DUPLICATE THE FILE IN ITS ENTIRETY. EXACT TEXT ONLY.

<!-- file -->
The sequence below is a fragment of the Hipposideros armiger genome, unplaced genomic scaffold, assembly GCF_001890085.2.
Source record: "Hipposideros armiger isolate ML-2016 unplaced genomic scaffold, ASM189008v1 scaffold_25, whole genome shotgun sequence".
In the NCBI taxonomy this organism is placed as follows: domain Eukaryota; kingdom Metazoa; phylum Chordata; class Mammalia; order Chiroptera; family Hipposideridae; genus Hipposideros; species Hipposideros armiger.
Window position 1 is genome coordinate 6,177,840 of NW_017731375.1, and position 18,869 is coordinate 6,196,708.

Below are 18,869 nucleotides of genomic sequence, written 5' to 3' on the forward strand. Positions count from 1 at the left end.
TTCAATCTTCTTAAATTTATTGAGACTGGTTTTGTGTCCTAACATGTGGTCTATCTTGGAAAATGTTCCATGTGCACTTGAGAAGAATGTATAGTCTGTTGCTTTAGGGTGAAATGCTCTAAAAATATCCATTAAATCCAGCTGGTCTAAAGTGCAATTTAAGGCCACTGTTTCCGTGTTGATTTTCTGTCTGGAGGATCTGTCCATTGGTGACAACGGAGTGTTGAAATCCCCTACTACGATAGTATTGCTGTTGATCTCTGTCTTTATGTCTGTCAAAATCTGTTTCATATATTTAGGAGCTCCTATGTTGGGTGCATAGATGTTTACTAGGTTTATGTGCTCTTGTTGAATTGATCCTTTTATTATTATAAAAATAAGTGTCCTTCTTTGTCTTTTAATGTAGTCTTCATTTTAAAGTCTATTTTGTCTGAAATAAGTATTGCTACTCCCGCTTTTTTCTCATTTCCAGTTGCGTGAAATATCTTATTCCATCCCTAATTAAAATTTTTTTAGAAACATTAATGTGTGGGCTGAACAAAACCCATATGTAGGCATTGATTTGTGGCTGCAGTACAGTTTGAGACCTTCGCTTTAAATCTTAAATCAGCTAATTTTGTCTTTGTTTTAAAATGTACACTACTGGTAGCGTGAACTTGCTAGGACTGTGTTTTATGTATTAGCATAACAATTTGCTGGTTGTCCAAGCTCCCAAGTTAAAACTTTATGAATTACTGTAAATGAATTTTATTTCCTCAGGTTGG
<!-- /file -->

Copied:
The sequence below is a fragment of the Hipposideros armiger genome, unplaced genomic scaffold, assembly GCF_001890085.2.
Source record: "Hipposideros armiger isolate ML-2016 unplaced genomic scaffold, ASM189008v1 scaffold_25, whole genome shotgun sequence".
In the NCBI taxonomy this organism is placed as follows: domain Eukaryota; kingdom Metazoa; phylum Chordata; class Mammalia; order Chiroptera; family Hipposideridae; genus Hipposideros; species Hipposideros armiger.
Window position 1 is genome coordinate 6,177,840 of NW_017731375.1, and position 18,869 is coordinate 6,196,708.

Below are 18,869 nucleotides of genomic sequence, written 5' to 3' on the forward strand. Positions count from 1 at the left end.
TTCAATCTTCTTAAATTTATTGAGACTGGTTTTGTGTCCTAACATGTGGTCTATCTTGGAAAATGTTCCATGTGCACTTGAGAAGAATGTATAGTCTGTTGCTTTAGGGTGAAATGCTCTAAAAATATCCATTAAATCCAGCTGGTCTAAAGTGCAATTTAAGGCCACTGTTTCCGTGTTGATTTTCTGTCTGGAGGATCTGTCCATTGGTGACAACGGAGTGTTGAAATCCCCTACTACGATAGTATTGCTGTTGATCTCTGTCTTTATGTCTGTCAAAATCTGTTTCATATATTTAGGAGCTCCTATGTTGGGTGCATAGATGTTTACTAGGTTTATGTGCTCTTGTTGAATTGATCCTTTTATTATTATAAAAATAAGTGTCCTTCTTTGTCTTTTAATGTAGTCTTCATTTTAAAGTCTATTTTGTCTGAAATAAGTATTGCTACTCCCGCTTTTTTCTCATTTCCAGTTGCGTGAAATATCTTATTCCATCCCTAATTAAAATTTTTTTAGAAACATTAATGTGTGGGCTGAACAAAACCCATATGTAGGCATTGATTTGTGGCTGCAGTACAGTTTGAGACCTTCGCTTTAAATCTTAAATCAGCTAATTTTGTCTTTGTTTTAAAATGTACACTACTGGTAGCGTGAACTTGCTAGGACTGTGTTTTATGTATTAGCATAACAATTTGCTGGTTGTCCAAGCTCCCAAGTTAAAACTTTATGAATTACTGTAAATGAATTTTATTTCCTCAGGTTGG